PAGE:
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The Doors. (2009, January 20). In Wikipedia, The Free Encyclopedia. Retrieved 20:08, January 20, 2009, from http://en.wikipedia.org/w/index.php?title=The_Doors&oldid=265341337
The Doors were an American rock band formed in 1965 in Los Angeles, California by vocalist Jim Morrison, keyboardist Ray Manzarek, drummer John Densmore, and guitarist Robby Krieger. The Doors' music was a fusion of psychedelic rock, hard rock, blues-rock, and acid rock. They were considered a controversial band, due mostly to Morrison's cryptic lyrics and unpredictable stage persona. The remaining members of the band dissolved it in March 1973, short of two years after Morrison's death on July 3rd 1971. Despite a career that barely totaled eight years, The Doors still enjoy a huge cult following as well as status in the mainstream music industry as being hugely influential and original. According to the RIAA, they have sold over 32 million albums in the US alone.
The origins of The Doors lay in a chance meeting between acquaintances and fellow UCLA film school alumni Jim Morrison and Ray Manzarek on Venice Beach California in July 1965. Morrison told Manzarek he had been writing songs (Morrison said "I was taking notes at a fantastic rock-n-roll concert going on in my head") and, with Manzarek's encouragement, sang "Moonlight Drive". Impressed by Morrison's lyrics, Manzarek suggested they form a band.
Keyboardist Manzarek was in a band called Rick & the Ravens with his brother Rick Manzarek, while drummer John Densmore were playing with The Psychedelic Rangers, and knew Manzarek from yoga classes. In August, Densmore joined the group and, along with members of The Ravens and bass player Pat Sullivan (later credited using her married name Patricia Hansen in the 1997 box CD release), recorded a six-song demo in September 1965. This was widely bootlegged and appeared in full on the 1997 Doors box set.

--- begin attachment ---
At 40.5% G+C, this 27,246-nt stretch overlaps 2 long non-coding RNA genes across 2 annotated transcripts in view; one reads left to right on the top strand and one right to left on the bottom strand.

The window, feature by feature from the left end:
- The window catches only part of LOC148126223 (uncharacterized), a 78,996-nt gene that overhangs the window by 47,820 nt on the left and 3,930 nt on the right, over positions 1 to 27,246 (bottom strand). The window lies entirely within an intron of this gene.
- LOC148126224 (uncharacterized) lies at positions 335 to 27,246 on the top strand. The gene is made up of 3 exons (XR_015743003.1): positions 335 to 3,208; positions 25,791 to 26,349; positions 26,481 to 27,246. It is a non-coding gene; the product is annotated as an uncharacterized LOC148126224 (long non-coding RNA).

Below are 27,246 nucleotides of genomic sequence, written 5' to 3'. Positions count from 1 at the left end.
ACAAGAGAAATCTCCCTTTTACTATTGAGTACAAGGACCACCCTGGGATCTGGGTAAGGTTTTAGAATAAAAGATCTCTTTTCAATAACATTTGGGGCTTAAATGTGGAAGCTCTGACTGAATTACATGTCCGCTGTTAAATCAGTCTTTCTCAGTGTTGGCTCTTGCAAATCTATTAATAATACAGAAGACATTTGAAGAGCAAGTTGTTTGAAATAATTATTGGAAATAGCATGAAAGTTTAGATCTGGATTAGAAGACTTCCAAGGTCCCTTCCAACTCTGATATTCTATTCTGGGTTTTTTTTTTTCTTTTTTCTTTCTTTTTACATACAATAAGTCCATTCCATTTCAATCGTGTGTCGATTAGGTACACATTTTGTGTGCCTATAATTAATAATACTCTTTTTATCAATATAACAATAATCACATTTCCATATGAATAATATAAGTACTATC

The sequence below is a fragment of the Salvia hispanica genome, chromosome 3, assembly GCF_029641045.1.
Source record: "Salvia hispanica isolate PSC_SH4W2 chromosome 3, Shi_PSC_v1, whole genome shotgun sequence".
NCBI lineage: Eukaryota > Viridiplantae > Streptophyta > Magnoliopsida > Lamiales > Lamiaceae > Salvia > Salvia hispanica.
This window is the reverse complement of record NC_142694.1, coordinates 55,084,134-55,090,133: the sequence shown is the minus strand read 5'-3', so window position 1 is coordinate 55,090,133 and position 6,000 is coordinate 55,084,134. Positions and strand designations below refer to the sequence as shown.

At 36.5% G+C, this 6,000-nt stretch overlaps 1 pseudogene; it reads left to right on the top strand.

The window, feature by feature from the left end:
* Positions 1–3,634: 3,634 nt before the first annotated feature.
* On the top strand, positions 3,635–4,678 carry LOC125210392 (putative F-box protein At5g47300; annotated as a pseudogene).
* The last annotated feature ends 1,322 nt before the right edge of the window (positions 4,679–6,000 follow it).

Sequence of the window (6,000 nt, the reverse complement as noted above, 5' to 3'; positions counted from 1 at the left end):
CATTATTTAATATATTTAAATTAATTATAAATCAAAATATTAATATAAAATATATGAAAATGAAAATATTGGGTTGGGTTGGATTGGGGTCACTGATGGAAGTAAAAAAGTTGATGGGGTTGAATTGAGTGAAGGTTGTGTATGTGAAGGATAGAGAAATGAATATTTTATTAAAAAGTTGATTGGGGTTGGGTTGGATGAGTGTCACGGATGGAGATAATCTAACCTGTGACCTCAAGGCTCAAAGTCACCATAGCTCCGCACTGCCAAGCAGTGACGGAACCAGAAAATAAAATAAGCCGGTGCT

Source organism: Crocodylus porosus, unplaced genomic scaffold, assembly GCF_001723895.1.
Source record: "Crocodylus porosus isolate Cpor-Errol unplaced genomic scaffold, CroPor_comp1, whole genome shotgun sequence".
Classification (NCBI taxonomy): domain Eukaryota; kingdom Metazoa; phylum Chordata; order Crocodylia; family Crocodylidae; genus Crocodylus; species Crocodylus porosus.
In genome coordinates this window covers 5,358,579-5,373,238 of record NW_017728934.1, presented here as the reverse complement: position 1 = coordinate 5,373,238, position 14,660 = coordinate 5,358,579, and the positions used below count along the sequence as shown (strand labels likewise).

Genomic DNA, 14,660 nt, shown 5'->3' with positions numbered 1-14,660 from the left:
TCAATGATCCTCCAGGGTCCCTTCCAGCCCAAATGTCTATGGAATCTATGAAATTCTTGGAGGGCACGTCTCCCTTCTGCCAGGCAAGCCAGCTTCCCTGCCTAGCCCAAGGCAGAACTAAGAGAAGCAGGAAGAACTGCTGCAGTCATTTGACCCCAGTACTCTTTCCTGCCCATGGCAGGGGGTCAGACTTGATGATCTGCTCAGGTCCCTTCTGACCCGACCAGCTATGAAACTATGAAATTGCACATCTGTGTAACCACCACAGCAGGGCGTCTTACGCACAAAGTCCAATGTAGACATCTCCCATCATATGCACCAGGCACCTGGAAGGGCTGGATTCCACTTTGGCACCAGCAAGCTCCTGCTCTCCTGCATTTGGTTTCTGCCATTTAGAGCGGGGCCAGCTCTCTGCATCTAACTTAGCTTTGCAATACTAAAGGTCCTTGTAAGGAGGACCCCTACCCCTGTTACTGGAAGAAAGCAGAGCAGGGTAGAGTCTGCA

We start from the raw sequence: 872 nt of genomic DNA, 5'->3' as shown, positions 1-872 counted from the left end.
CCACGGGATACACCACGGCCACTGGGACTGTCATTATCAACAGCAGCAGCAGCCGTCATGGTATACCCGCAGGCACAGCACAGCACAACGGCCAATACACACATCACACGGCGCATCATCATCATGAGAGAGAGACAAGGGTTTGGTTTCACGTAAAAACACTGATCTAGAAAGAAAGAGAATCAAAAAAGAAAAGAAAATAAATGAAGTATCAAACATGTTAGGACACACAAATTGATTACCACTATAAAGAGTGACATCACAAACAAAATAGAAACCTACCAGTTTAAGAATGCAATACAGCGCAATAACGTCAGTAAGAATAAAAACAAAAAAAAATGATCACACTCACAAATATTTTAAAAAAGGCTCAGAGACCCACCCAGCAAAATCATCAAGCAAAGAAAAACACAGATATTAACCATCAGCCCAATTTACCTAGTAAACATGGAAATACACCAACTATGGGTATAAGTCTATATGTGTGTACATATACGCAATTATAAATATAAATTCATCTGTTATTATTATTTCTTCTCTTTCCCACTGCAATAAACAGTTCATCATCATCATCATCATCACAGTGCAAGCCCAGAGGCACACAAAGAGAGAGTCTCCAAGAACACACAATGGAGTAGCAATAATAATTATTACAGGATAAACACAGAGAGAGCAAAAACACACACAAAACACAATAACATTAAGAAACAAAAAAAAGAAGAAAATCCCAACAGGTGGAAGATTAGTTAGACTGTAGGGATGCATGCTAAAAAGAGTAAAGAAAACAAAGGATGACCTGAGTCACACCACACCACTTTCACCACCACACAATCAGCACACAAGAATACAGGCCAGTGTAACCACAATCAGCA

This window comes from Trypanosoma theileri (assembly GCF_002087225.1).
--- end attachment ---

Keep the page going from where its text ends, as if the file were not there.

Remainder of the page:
That month the group recruited guitarist Robby Krieger, and the final lineup "" Morrison, Manzarek, Krieger and Densmore "" was complete. The band took their name from the title of a book by Aldous Huxley, The Doors of Perception (1954). That title was in turn taken from a line in a poem by the 18th-century artist and poet William Blake: "If the doors of perception were cleansed, every thing would appear to man as it is: infinite".
The Doors were unusual among rock groups because they did not use a bass guitar when playing live. Instead, Manzarek played the bass lines with his left hand on the newly invented Fender Rhodes bass keyboard, an offshoot of the Fender Rhodes electric piano, playing other keyboards with his right hand. On their studio albums (with the notable exception of their eponymous first record), The Doors did, however, use bass players, such as Jerry Scheff, Doug Lubahn (who also played with Clear Light), Harvey Brooks, Kerry Magness, Lonnie Mack, Larry Knechtel, Leroy Vinnegar, and Ray Neapolitan.
Many of The Doors' original songs were group compositions, with Morrison or Krieger contributing the lyrics and an initial melody, and the others providing harmonic and rhythmic suggestions, or even entire sections of songs, such as Manzarek's organ introduction to "Light My Fire".
By 1966 the group was playing the London Fog club and soon graduated to the prestigious Whisky a Go Go, where they were the opening act for Van Morrison's group Them. On their last night together the two bands joined up for "In the Midnight Hour" and a twenty-minute jam session of Them's "Gloria". On August 10, they were spotted by Elektra Records president Jac Holzman who was present at the recommendation of Love singer Arthur Lee, whose group was on Elektra. After Holzman and producer Paul A. Rothchild saw two sets of the band playing at the Whisky a Go Go, they signed them to the Elektra Records label on August 18""the start of a long and successful partnership with Rothchild and engineer Bruce Botnick.